Biological components



Aloe Vera is a natural product which is dramatically increasing its value in the field of cosmetology and is being used in most of the cosmetic products because of its huge importance and significant biological effects.

Basically, in this article, we are going to emphasize on the properties, mechanism and actions of the aloe Vera plant and we would also discuss its clinical uses.

Aloe Vera has several uses in our daily lives.

According to the research it has been projected that the identification of the active substances like Aloe Vera gel and latex has emphasize on the effective use of the Aloe Vera Plant.

If talk about the chemical structure of Aloe Vera, it keeps diverging and depends on the factors such as weather conditions, the region of where the plant is, its growing conditions, the age of the plant etc.

If we talk about the clinical usage of the Aloe Vera latex, it sometimes act as antibacterial, analgesic and antivirals. It is also reported that latex contain an acid insoluble resin for about 16-33%, a trifling quantity of essential oil which takes care of the odor of latex and 24.5 % of significant ash content.


Although it has some major biological activities, but the Anthraquinonoid (which is an aromatic organic compound) may also have harmful effects, such as Geno-toxic, mutagenic and tumor promoting.

It primarily consists of 98.5% of water having the pH of 4.4-4.7.

The Polysaccharides consists of vitamins, enzymes and steroids.

The research concludes that the gel rapidly oxidizes when it is exposed to air, it decomposes and loses much of its biological activities in such case.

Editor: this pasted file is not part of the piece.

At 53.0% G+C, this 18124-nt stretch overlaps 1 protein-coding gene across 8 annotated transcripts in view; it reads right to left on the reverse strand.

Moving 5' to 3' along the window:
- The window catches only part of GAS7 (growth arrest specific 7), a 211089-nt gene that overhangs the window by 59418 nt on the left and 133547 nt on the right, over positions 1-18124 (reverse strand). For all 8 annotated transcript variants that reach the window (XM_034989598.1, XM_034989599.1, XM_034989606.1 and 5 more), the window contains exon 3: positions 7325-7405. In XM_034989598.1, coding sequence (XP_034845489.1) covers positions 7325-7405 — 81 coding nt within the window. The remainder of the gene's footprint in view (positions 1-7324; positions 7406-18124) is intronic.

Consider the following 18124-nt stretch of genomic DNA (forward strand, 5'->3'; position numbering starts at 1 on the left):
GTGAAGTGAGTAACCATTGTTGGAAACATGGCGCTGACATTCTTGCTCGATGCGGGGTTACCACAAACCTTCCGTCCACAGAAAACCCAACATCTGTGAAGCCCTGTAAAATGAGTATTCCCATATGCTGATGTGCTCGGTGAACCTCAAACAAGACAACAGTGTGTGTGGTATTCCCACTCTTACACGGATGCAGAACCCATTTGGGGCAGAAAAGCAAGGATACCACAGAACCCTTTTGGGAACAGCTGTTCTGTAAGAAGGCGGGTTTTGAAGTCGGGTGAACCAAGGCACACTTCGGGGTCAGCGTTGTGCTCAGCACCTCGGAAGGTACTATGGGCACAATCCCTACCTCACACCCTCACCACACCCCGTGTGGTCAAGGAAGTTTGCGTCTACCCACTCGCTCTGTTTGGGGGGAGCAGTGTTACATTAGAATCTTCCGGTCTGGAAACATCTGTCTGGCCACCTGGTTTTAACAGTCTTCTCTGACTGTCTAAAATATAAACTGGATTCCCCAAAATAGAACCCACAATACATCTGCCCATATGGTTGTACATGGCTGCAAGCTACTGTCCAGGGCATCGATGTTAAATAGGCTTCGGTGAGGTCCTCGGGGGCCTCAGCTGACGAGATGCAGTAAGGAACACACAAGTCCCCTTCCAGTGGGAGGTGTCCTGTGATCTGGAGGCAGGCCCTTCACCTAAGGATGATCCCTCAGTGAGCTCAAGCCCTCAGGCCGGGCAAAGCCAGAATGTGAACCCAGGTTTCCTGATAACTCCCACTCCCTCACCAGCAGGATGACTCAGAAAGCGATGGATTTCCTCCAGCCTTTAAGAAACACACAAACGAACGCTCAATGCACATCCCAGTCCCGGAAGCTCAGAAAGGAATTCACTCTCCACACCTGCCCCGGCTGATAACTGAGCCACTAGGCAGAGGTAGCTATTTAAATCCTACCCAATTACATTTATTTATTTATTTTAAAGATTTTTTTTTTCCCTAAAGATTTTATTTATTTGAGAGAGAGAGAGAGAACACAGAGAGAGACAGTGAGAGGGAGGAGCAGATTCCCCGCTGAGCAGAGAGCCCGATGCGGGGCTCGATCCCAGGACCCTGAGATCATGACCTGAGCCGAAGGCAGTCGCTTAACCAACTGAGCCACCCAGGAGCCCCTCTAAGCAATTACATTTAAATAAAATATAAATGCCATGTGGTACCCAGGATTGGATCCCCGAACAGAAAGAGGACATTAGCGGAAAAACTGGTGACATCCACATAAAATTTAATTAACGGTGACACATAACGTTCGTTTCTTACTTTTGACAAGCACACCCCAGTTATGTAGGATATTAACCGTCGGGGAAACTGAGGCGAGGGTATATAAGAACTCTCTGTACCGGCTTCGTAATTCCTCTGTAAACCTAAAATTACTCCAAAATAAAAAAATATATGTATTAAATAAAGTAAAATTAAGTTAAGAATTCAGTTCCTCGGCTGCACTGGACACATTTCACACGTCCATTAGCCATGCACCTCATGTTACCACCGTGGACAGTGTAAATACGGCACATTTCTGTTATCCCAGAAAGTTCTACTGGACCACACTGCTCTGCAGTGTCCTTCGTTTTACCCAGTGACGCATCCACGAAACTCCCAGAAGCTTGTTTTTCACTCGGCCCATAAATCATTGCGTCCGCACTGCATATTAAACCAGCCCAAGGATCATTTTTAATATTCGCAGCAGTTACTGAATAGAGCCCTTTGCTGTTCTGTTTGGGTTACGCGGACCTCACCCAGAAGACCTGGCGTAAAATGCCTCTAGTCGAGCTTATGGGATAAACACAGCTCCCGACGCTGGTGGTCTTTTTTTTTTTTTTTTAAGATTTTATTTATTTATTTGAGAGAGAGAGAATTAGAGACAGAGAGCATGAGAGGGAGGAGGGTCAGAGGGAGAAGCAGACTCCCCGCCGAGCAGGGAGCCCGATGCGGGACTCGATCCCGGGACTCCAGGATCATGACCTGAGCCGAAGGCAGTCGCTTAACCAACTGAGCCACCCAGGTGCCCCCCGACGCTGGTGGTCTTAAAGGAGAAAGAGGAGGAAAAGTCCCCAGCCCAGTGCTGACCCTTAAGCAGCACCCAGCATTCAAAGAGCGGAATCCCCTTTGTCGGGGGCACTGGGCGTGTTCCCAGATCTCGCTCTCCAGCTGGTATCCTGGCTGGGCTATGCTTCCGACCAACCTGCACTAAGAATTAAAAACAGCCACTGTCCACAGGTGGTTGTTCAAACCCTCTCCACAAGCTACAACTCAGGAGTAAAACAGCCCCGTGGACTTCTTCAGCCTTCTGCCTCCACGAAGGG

Therefore the techniques used for processing are sterilization and stabilization. Aloe gel is often commercialized as powdered concentrate. The therapeutically, it is used to prevent progressive dermal ischemia due to burn etc.

Application of fresh gel to normal human cells in vitro promoted cell growth and attachment, whereas a stabilized gel preparation was cytotoxic to both normal and tumor cells.


In 2004, Reynolds provided chemical constituents of Aloe Vera.

According to Reynold, the high content of water the range of which is from 99% to

99.5% is the main feature of aloe Vera. The 0.5–1.0% solid material contains over active compounds, vitamins, minerals, enzymes, simple and complex polysaccharides.

Lectins such as aloctins A and B are some other chemical constituents of Aloe Vera.




There are three types of Aloe Vera extract, we are going to discuss below and there is a fourth type of commercial material available as dried latex, which has been traditionally used as the laxative.





The best feature of the Aloe Vera is the gel that is produced in the inner leaf pulp of the plant which contains large and thin-walled cells. This extracted gel serves as the water and energy storage component of the plant.

Aloe Vera gel has the polysaccharides which consist of linear chains of molecules of glucose and mannose.





The aqueous extract of the whole leaf also called Aloe Vera juice contains both the gel from the inner parenchyma leaf pulp and the latex. The inaccessible compounds are fundamentally phenolic in nature, and many are anthraquinone C -glycosides, anthrones, and free anthraquinones.



To remove the acrimony and color of the Aloe Vera, a carbon treatment is used which results in a product that has pretty different properties from the whole leaf extract. This extract contains combined Aloin A and Aloin B at < 0.1 ppm.The dried Aloe Vera latex is the solidified liquid originating in the cells of the adjacent leaf parenchyma.